Off-farm work, intensity of government payments, and farm exits: Evidence from a national survey in the United States
The last three decades have witnessed the continued exit of households from primary agriculture in the United States, where the average annual gross exit rate has averaged 10% per year. Understanding exit behavior is one key to future farm structure, management of abandoned land, depopulation of rural areas, and agricultural policy, including government program payments. This study empirically estimates the determinants of exit decisions of farm households. Particular attention is given to the roles of intensity of government payments and off-farm work decisions of farm couples in the exit decision. Using a large farm-level survey and controlling for endogeneity, results indicate that farm households with reduced intensity of government payments are more likely to exit farming. Households where the operator spouse works off the farm are more likely to exit farming. Additionally, households with older farmers, with the farm operator and spouse raised on a farm, and households operating farms located in Northern Great Plains are more likely to exit farming.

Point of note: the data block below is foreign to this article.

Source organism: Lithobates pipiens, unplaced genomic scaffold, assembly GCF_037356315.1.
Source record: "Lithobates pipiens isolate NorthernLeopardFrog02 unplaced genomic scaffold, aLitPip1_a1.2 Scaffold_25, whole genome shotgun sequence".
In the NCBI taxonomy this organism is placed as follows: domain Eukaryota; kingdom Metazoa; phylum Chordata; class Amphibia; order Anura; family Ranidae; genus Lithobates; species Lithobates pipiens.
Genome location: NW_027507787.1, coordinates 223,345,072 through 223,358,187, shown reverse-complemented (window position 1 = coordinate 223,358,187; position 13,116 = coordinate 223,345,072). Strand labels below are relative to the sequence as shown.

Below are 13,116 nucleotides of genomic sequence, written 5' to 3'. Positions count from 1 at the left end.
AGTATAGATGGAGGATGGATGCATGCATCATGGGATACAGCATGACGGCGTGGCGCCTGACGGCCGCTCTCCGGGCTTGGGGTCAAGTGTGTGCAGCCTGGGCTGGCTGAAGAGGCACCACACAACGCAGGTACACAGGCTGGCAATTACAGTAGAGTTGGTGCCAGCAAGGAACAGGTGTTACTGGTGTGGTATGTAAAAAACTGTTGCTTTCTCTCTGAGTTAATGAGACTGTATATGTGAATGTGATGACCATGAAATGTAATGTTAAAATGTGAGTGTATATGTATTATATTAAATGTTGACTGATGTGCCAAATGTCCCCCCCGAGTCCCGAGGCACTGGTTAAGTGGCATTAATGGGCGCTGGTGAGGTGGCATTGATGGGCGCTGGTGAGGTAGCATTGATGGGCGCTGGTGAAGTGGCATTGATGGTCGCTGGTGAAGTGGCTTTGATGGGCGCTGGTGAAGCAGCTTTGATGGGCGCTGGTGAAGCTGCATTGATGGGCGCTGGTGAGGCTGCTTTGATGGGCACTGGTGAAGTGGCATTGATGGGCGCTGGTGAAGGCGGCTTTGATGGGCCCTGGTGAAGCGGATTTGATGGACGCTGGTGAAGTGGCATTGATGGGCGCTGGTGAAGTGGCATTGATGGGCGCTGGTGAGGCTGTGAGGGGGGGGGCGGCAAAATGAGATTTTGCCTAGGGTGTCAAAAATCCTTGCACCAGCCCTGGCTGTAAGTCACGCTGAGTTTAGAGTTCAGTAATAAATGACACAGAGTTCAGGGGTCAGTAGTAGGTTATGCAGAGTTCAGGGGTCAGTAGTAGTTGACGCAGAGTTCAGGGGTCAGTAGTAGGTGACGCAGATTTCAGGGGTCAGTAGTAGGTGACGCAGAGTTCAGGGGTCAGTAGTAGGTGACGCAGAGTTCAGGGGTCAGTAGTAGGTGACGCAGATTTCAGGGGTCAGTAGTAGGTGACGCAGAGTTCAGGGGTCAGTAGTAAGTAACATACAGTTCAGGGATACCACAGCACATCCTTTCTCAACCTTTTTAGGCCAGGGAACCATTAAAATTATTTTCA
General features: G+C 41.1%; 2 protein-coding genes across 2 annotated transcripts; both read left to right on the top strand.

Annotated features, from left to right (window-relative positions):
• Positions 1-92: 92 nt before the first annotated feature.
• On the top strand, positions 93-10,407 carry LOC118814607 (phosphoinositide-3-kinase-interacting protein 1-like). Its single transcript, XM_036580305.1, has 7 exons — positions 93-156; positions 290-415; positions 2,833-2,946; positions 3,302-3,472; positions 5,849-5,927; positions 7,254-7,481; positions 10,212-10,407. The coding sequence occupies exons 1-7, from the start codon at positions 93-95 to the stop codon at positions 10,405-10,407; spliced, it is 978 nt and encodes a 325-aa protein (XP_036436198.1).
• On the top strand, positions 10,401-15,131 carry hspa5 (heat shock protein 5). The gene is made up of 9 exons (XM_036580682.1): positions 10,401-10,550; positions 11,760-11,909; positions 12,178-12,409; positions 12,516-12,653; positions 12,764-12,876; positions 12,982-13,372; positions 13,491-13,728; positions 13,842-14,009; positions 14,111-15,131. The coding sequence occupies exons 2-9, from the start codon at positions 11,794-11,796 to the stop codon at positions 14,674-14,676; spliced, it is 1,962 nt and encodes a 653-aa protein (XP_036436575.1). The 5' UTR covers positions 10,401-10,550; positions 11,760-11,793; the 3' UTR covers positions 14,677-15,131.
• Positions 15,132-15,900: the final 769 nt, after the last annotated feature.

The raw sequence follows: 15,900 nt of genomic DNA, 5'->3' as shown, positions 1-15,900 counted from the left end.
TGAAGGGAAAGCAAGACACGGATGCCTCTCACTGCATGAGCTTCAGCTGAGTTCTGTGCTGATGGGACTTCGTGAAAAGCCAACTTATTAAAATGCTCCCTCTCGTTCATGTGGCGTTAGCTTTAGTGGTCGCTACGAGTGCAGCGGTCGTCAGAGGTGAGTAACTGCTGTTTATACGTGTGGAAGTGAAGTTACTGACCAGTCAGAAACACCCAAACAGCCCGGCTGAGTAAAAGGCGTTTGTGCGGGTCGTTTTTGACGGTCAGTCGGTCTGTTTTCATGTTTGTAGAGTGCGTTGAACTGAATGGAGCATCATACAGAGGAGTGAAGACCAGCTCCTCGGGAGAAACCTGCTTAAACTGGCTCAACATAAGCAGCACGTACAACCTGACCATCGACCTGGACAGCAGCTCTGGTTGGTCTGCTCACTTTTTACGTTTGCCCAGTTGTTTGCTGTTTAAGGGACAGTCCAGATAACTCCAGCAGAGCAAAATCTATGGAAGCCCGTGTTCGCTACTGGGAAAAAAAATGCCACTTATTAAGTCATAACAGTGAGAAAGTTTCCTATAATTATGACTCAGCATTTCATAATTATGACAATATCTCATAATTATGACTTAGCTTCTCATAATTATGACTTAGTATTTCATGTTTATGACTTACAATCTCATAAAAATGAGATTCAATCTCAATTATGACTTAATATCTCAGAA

Publication Source (Journal or Book title)
Canadian Journal of Agricultural Economics
Mishra, A., Fannin, J., & Joo, H. (2014). Off-farm work, intensity of government payments, and farm exits: Evidence from a national survey in the United States. Canadian Journal of Agricultural Economics, 283-306. https://doi.org/10.1111/cjag.12027